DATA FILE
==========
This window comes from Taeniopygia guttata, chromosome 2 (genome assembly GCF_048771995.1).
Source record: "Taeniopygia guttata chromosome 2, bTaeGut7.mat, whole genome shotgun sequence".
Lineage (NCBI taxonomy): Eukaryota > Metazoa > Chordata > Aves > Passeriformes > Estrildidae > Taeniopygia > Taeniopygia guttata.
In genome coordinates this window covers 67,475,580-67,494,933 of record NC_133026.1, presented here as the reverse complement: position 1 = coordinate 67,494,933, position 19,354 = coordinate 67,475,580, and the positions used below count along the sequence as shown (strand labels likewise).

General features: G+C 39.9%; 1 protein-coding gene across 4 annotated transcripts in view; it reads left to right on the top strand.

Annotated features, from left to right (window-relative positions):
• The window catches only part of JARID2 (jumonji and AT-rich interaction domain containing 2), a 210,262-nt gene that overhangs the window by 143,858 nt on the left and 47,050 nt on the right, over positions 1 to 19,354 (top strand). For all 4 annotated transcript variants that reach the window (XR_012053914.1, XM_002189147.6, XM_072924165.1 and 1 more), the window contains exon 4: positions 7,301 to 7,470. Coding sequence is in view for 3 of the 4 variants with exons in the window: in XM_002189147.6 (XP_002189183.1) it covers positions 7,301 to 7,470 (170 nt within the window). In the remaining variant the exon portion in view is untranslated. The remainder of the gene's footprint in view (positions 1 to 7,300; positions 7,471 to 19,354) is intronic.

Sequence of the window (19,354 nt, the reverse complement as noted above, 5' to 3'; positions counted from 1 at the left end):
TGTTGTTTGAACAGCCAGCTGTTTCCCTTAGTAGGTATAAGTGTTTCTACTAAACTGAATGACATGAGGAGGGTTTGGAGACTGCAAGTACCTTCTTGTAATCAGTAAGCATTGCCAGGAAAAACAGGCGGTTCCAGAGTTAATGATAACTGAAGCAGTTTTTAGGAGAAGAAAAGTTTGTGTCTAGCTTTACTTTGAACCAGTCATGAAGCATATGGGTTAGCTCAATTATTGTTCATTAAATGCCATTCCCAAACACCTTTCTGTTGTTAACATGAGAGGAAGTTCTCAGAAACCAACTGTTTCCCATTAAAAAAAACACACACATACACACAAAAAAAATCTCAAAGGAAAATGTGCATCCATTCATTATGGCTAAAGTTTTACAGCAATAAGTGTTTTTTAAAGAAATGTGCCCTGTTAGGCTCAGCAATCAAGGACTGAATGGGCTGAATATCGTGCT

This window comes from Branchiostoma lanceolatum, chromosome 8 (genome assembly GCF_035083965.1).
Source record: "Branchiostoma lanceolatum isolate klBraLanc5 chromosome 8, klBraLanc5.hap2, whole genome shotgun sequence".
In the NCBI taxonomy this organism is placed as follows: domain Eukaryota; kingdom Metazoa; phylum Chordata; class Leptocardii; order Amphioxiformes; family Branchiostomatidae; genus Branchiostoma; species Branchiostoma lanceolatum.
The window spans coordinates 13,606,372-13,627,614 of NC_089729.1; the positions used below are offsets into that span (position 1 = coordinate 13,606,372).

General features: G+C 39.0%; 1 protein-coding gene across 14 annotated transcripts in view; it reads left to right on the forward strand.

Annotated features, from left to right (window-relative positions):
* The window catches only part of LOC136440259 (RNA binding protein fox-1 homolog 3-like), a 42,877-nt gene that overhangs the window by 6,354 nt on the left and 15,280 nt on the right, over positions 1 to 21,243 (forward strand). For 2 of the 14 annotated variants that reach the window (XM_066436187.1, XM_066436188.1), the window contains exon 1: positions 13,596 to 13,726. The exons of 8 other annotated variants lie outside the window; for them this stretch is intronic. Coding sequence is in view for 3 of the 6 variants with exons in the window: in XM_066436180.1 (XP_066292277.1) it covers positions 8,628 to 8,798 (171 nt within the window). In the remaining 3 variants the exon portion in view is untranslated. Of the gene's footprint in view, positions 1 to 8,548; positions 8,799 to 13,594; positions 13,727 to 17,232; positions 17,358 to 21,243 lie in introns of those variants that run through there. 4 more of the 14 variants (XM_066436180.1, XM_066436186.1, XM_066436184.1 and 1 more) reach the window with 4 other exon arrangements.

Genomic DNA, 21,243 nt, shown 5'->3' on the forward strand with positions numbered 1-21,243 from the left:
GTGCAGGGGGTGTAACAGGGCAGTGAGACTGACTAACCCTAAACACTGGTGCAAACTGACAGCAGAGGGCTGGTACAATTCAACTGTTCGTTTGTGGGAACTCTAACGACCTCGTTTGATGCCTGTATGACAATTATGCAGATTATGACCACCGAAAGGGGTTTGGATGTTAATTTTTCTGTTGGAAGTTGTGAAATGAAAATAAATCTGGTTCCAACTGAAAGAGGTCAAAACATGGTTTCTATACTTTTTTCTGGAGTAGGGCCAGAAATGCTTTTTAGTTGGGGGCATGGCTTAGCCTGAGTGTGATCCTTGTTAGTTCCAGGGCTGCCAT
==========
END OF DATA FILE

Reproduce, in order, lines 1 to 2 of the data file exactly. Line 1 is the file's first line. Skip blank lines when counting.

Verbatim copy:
This window comes from Taeniopygia guttata, chromosome 2 (genome assembly GCF_048771995.1).
Source record: "Taeniopygia guttata chromosome 2, bTaeGut7.mat, whole genome shotgun sequence".